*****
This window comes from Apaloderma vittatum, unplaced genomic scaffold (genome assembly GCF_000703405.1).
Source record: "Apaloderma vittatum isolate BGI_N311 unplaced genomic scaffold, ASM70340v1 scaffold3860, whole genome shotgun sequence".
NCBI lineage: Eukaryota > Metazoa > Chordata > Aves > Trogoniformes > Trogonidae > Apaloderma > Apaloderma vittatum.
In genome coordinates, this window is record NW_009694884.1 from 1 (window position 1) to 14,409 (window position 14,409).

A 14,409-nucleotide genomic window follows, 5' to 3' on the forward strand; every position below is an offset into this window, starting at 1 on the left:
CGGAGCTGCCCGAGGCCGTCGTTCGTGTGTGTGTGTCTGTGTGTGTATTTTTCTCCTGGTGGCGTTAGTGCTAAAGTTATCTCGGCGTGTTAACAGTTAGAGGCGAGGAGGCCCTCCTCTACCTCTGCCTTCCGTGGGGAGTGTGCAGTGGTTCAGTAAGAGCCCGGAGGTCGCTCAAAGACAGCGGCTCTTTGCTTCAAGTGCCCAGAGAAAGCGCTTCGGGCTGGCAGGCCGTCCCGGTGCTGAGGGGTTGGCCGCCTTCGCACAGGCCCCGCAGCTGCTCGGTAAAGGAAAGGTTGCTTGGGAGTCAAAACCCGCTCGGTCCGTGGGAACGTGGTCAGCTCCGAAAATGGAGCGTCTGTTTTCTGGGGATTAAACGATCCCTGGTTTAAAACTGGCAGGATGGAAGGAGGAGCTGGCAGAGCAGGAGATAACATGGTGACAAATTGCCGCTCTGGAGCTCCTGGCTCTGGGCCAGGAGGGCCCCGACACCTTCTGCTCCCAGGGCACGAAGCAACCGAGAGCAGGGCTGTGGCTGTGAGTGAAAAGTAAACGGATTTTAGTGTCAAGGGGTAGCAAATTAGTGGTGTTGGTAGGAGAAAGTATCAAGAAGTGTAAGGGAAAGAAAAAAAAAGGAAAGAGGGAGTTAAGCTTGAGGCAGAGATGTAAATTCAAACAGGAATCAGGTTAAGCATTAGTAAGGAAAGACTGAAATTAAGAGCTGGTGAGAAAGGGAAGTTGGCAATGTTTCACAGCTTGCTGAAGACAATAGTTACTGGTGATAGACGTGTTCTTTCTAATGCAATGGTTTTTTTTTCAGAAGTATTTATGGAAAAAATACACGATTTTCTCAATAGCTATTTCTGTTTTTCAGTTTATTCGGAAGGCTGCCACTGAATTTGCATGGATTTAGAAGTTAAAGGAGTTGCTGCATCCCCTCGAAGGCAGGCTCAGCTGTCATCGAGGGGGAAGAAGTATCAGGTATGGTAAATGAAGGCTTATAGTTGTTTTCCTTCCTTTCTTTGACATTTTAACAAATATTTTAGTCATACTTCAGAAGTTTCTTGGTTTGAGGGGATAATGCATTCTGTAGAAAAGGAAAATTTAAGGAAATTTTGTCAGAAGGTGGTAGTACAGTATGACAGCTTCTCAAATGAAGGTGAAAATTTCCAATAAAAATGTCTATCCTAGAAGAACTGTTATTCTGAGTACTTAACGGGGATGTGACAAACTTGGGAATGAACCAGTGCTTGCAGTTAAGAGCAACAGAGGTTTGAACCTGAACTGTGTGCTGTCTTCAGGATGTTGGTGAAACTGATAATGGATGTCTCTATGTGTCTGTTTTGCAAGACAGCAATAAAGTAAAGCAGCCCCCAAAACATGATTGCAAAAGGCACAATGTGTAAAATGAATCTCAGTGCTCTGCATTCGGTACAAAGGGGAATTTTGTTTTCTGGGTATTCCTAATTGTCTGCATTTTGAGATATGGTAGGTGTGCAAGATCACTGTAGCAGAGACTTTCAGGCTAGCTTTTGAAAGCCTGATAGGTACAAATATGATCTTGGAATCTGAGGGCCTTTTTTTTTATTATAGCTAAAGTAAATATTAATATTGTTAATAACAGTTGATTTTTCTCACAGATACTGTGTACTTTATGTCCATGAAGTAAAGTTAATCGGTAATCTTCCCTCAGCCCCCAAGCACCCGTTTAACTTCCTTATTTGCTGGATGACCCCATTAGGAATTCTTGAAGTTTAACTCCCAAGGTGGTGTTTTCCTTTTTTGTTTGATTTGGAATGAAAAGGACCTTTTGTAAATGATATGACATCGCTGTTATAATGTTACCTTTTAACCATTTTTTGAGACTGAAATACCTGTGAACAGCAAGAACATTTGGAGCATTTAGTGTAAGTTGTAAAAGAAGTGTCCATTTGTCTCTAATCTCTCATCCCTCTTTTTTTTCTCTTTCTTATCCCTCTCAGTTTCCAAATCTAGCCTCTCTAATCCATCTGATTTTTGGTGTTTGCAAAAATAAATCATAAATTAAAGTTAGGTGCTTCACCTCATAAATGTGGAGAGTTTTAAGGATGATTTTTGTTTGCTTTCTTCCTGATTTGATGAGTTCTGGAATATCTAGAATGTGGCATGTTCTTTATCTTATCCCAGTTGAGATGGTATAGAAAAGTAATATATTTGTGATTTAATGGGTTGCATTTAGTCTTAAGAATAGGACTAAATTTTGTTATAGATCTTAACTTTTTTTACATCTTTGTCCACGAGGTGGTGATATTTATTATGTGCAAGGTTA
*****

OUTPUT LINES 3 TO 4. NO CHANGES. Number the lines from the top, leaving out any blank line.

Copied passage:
NCBI lineage: Eukaryota > Metazoa > Chordata > Aves > Trogoniformes > Trogonidae > Apaloderma > Apaloderma vittatum.
In genome coordinates, this window is record NW_009694884.1 from 1 (window position 1) to 14,409 (window position 14,409).